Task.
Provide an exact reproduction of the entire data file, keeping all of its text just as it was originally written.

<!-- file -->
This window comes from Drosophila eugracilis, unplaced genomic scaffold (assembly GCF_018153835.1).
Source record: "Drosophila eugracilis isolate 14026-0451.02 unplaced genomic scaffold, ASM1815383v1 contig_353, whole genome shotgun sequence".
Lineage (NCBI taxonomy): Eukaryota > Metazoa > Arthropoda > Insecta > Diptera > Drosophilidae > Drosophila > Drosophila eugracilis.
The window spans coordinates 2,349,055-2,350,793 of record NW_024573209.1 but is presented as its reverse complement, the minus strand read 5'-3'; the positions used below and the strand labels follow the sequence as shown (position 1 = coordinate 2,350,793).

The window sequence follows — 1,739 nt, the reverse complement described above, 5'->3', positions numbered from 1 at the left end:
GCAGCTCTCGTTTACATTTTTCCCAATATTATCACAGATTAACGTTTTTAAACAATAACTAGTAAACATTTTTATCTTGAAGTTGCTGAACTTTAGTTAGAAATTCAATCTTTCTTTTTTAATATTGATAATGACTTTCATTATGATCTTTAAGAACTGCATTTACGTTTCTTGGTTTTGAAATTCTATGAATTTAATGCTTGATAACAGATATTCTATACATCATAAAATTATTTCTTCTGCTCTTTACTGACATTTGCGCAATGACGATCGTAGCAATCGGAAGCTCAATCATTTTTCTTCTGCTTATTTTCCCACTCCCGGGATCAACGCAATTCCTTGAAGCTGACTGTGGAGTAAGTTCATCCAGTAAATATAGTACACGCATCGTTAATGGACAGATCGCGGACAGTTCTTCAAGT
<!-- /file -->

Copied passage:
This window comes from Drosophila eugracilis, unplaced genomic scaffold (assembly GCF_018153835.1).
Source record: "Drosophila eugracilis isolate 14026-0451.02 unplaced genomic scaffold, ASM1815383v1 contig_353, whole genome shotgun sequence".
Lineage (NCBI taxonomy): Eukaryota > Metazoa > Arthropoda > Insecta > Diptera > Drosophilidae > Drosophila > Drosophila eugracilis.
The window spans coordinates 2,349,055-2,350,793 of record NW_024573209.1 but is presented as its reverse complement, the minus strand read 5'-3'; the positions used below and the strand labels follow the sequence as shown (position 1 = coordinate 2,350,793).

The window sequence follows — 1,739 nt, the reverse complement described above, 5'->3', positions numbered from 1 at the left end:
GCAGCTCTCGTTTACATTTTTCCCAATATTATCACAGATTAACGTTTTTAAACAATAACTAGTAAACATTTTTATCTTGAAGTTGCTGAACTTTAGTTAGAAATTCAATCTTTCTTTTTTAATATTGATAATGACTTTCATTATGATCTTTAAGAACTGCATTTACGTTTCTTGGTTTTGAAATTCTATGAATTTAATGCTTGATAACAGATATTCTATACATCATAAAATTATTTCTTCTGCTCTTTACTGACATTTGCGCAATGACGATCGTAGCAATCGGAAGCTCAATCATTTTTCTTCTGCTTATTTTCCCACTCCCGGGATCAACGCAATTCCTTGAAGCTGACTGTGGAGTAAGTTCATCCAGTAAATATAGTACACGCATCGTTAATGGACAGATCGCGGACAGTTCTTCAAGT